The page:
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Robo-advisers struggling to turn a profit

Robo-advisers struggling to turn a profit

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By tlewis ·
March 04 2016

Robo-advisers struggling to turn a profit

Due to low fees and the difficulty associated with gaining clients, robo-advice firms are finding it difficult to generate a profit, says QuietGrowth.

Robo-advisers struggling to turn a profit
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Dilip Sankarreddy, founder of automated investment platform QuietGrowth, said "no one is making any money" out of robo-advice.

Speaking to Adviser Innovation, he pointed out that in order to generate $500,000 in revenue, a robo needs to have approximately $100 million in assets under management (AUM).

Moreover, Mr Sankarreddy explained that in order to grow a robo's client base, constant investment needs to be made to enhance the tool.

"You need to build an even better product, and you need to spend money to get the word out," he said.

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"You have to reinvest more to make the product good. We are speaking of millions of dollars here."

Mr Sankarreddy noted that high costs and small gains are the reality of robo-advice start-ups. This is not negative, "but a realistic perspective of what it takes to get there", he said.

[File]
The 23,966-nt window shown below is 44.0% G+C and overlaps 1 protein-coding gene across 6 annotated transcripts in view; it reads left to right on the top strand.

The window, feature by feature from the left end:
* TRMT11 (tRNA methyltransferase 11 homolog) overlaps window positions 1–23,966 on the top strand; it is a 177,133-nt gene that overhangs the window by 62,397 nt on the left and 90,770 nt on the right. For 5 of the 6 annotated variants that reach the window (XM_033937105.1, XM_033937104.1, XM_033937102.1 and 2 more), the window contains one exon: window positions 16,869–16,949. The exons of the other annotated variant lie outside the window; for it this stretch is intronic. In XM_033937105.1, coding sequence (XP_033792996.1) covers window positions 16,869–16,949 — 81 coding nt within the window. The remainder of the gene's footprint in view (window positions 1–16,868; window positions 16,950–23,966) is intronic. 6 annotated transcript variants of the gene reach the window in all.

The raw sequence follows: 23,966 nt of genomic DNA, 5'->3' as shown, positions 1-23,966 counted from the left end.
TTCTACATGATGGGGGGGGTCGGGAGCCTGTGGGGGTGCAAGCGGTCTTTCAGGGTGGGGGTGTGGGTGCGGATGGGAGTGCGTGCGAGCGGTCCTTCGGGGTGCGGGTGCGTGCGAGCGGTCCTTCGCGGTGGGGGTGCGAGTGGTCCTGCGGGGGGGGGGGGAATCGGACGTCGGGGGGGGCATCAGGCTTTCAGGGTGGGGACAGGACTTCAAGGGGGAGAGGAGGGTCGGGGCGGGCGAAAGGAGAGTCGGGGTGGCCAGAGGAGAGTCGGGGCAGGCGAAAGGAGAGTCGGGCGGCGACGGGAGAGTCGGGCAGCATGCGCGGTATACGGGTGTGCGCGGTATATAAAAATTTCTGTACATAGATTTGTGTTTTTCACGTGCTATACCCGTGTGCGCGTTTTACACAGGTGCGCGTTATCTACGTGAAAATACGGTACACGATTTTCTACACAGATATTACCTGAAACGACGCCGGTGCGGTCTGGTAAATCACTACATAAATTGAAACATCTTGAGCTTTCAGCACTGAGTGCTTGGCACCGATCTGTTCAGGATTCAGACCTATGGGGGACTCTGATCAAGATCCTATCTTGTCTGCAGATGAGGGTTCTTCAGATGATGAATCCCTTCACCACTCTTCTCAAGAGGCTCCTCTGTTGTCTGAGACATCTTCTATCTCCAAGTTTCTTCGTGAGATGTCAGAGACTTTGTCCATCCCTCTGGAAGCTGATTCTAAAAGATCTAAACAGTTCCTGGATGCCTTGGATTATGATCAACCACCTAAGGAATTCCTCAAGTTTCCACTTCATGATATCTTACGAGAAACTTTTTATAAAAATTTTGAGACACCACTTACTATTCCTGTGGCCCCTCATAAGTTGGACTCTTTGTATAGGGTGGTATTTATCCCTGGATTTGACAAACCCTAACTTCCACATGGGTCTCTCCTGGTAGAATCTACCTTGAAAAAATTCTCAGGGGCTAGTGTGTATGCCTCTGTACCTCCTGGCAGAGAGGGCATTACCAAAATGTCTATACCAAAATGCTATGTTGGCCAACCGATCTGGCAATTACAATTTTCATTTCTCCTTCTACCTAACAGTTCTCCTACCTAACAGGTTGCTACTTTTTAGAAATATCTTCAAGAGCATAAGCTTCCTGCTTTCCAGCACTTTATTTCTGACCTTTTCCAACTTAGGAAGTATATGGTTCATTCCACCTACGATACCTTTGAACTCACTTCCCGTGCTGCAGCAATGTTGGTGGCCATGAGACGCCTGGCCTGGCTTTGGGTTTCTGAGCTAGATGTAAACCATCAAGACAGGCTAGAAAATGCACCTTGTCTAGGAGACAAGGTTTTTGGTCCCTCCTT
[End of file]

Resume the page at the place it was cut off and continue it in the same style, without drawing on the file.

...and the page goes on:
He said his firm is "in it for the long-run" and is confident that with time and further investment, it will begin to generate profits.

According to Mr Sankarreddy, servicing existing clients is an additional expense.

"Even though we say that we are in the automated industry, people do call or email you. We have to engage with them and that costs money," he said.

Trust, he added, also needs to be established and maintained with clients. If the tool does not function seamlessly, trust is unattainable. This, again, requires constant investment.

Mr Sankarreddy pointed out that in order to grow a robo-advice firm's client base and the tool itself, external sources of capital must be found.

For the "kinds of goals" his firm has, he said venture capital will need to be considered.

 

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